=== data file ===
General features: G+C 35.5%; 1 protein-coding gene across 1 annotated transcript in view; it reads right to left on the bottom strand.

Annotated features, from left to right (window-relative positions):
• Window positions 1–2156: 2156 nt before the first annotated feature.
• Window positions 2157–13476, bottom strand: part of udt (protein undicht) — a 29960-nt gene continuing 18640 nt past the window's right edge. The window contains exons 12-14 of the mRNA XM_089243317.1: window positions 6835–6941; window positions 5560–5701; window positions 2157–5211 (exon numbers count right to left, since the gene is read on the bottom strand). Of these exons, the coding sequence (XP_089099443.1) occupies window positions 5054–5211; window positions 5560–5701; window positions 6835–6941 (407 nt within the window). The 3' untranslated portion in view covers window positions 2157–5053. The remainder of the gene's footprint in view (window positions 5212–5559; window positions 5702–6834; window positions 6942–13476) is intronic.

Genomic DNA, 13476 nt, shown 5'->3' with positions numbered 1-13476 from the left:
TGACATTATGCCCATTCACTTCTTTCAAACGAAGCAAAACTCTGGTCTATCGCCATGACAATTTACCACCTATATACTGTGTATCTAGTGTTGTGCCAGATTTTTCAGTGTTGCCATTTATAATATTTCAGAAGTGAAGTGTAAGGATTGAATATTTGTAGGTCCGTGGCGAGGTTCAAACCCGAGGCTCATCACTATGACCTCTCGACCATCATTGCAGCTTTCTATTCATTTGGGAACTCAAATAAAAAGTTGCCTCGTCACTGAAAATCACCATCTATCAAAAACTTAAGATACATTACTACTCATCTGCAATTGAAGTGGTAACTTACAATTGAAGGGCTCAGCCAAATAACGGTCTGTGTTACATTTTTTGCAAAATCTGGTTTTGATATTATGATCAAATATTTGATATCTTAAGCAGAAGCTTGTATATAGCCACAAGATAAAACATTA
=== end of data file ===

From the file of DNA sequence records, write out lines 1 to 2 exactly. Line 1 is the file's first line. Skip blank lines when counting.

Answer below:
General features: G+C 35.5%; 1 protein-coding gene across 1 annotated transcript in view; it reads right to left on the bottom strand.

Annotated features, from left to right (window-relative positions):